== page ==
I use them a great deal in data migration projects as we introduce a common model at the starting point to enable discussion. Particularly when the targets model is poorly defined it really helps us to move forward.

    There are some good examples for Telco on this site:

    http://www.tmforum.org

  3. Rayk says:

    Hi Ken,
    good and clear posting, than you for that. I wonder where you all have your metaphors from. I like that skill. What I also like is the mentioning of IBM’s FSDM, that speaking the same language within the company, but also outside (thinking regulatory institutions). Currently I’m in the position, that the business is promoting such an enterprise model, but IT is not. Good, that I’m on the business side ;) During Basel II a data model was created and maintained during time, but only from a regulatory / risk perspective. My goal is to integrate the sales side into it, which, from a logical point, shall be no real issue, because sale is just the other side of risk, and at least all master data objects are already modeled.

    Best regards
    Rayk

  4. In a previous life I was responsible for defining the Customer Data Model for a large company. When we peeled that back we found we also needed to define models for sales order negotiation (it involved customers), document management (they were sent to and were related to customers, employees & business units (they contacted customers), communications (so we could know who had spoken to whom about what and when) and a few other “things which the business needs to manage”.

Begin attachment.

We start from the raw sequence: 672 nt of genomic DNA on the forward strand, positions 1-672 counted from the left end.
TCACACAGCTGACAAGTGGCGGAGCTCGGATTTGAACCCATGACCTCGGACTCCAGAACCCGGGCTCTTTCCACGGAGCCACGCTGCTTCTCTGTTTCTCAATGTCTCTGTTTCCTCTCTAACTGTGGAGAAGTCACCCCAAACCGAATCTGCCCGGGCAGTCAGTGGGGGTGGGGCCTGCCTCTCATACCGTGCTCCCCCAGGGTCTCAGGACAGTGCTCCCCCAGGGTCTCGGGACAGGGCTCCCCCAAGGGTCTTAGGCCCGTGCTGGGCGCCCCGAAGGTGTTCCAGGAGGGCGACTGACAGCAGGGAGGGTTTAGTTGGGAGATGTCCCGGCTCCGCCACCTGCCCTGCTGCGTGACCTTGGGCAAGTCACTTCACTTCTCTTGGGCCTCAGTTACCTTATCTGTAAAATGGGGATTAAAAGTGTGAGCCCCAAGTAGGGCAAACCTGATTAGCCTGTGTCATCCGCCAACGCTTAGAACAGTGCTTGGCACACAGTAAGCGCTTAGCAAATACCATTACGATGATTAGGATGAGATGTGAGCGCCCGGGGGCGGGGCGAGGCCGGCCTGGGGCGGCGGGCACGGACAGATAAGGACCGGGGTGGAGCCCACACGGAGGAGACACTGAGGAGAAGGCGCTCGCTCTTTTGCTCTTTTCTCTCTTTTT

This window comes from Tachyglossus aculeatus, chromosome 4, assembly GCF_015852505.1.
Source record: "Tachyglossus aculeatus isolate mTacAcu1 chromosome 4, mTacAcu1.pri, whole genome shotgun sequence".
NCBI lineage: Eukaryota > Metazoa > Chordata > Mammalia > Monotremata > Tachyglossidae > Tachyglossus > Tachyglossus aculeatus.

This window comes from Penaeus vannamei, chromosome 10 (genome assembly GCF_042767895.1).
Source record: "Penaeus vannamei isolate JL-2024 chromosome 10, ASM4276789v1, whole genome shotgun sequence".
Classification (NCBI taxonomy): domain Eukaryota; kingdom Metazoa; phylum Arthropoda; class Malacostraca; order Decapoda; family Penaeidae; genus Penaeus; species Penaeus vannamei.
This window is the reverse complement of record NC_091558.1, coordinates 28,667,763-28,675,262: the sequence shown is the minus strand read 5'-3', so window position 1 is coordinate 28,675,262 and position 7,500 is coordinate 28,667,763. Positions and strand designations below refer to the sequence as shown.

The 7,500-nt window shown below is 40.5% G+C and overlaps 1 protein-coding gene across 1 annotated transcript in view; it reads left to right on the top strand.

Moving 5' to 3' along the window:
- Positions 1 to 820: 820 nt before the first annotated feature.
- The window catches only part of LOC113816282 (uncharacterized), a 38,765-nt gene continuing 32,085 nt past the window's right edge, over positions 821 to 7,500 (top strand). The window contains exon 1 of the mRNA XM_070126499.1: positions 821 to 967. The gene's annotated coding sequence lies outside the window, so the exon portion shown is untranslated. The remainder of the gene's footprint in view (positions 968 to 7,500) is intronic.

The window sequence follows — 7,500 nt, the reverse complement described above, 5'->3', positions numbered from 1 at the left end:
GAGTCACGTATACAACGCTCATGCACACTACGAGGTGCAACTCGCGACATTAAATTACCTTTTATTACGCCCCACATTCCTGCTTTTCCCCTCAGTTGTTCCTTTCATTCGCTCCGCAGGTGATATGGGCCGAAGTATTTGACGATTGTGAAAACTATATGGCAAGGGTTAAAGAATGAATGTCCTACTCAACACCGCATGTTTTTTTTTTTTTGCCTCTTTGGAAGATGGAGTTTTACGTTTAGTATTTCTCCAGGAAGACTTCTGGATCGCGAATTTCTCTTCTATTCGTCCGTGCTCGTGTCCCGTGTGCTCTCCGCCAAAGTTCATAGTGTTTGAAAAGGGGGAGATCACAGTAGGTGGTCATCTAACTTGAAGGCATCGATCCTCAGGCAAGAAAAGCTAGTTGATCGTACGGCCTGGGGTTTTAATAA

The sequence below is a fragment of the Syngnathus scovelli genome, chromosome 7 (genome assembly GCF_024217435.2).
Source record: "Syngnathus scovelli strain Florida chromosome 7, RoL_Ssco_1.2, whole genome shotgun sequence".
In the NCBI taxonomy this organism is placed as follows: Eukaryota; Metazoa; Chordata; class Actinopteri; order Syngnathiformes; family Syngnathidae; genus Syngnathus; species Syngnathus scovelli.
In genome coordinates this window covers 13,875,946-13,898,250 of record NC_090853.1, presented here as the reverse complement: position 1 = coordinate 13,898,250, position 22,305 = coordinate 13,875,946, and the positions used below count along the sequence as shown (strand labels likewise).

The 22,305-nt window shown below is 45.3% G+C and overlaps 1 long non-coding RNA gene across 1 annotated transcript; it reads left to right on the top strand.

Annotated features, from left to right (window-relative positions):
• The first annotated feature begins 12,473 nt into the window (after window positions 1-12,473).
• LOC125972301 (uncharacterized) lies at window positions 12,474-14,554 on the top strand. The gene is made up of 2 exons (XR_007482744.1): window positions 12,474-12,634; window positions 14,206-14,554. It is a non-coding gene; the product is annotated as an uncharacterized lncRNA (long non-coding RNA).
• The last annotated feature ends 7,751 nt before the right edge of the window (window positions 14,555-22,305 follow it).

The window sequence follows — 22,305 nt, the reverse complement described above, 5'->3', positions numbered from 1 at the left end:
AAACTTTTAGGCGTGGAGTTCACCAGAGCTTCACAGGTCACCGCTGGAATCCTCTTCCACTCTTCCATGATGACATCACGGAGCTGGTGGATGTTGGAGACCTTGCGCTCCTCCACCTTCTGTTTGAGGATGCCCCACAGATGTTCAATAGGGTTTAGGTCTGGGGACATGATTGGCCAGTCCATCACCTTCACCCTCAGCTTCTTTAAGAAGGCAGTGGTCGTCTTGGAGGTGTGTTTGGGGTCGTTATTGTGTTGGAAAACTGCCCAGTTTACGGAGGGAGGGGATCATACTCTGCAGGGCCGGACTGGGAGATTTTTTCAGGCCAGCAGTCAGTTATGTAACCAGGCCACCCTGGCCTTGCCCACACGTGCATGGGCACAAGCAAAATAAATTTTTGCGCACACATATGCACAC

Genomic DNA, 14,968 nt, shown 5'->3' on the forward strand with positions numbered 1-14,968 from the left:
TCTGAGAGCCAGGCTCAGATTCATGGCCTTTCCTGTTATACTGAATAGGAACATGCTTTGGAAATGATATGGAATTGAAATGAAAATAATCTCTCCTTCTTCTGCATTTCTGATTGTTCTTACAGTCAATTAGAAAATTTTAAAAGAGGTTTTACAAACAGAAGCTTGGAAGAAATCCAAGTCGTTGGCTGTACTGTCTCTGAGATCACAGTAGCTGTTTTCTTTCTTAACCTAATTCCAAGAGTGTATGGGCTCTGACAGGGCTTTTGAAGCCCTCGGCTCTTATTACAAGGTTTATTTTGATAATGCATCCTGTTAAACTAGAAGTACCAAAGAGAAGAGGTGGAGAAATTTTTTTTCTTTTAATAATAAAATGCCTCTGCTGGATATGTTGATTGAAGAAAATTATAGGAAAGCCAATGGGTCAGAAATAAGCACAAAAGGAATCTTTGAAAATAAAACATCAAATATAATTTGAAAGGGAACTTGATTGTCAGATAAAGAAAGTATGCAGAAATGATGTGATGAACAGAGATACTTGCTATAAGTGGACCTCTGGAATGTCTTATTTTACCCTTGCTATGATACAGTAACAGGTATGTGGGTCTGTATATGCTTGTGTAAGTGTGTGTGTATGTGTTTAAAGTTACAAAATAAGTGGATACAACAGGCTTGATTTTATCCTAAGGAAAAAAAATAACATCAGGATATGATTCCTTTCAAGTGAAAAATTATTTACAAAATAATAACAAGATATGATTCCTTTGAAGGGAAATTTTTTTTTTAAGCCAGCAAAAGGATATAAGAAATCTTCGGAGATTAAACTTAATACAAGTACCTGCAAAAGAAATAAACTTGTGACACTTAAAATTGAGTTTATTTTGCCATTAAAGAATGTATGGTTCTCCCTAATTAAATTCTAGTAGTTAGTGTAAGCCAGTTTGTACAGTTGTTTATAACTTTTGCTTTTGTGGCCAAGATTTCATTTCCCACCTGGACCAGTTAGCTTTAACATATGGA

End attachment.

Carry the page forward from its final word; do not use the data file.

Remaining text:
So, we wound up defining an Enterprise wide Conceptual Model for EVERYTHING the business did, needed to know, or needed to know it had done.

    My experience echoes Rayk’s in that I was on the business side. I pushed to get this part of the project started early in the programme. IT wanted to leave it until the final phase, with the Data Migration from legacy sources to this new target needing to be done in that same phase.

    When the Business-side team I lead started on my start-date, we had limited IT support. When we finished the modelling we baselined the model (which the team codenamed “CEIM”, an acronym for Conceptual Enterprise Information Model, and the Irish for ‘step’)it was frozen while we began data migration planning (still about 5 months ahead of IT’s original plan). When we returned to CEIM a few weeks later to review 26 new requirements that had arrived we found that 25 of them were met by the model (base data changes only) and 1 required technology not yet invented.

    Unfortunately by the time we came to start moving data into CEIM, IT has spent our database physicalization and data migration budgets on front-end system changes due to scope creep.

    However, all the business stakeholders were (at least for a while) talking a clear and common language, parts of which eventually made it into data tables and processes but not in the big picture we’d hoped for.

  5. kenoconnordataconsultant says:

    Thank you all for sharing your experience,

    Henrik, I like the sound of ‘Transmodel” the public transportation industry conceptual data model. Is this a proprietary project, or public domain? Is there a link to more details?

    Dylan, thanks for the link to TMForum.org and telling us about shared data models for the Telco industry.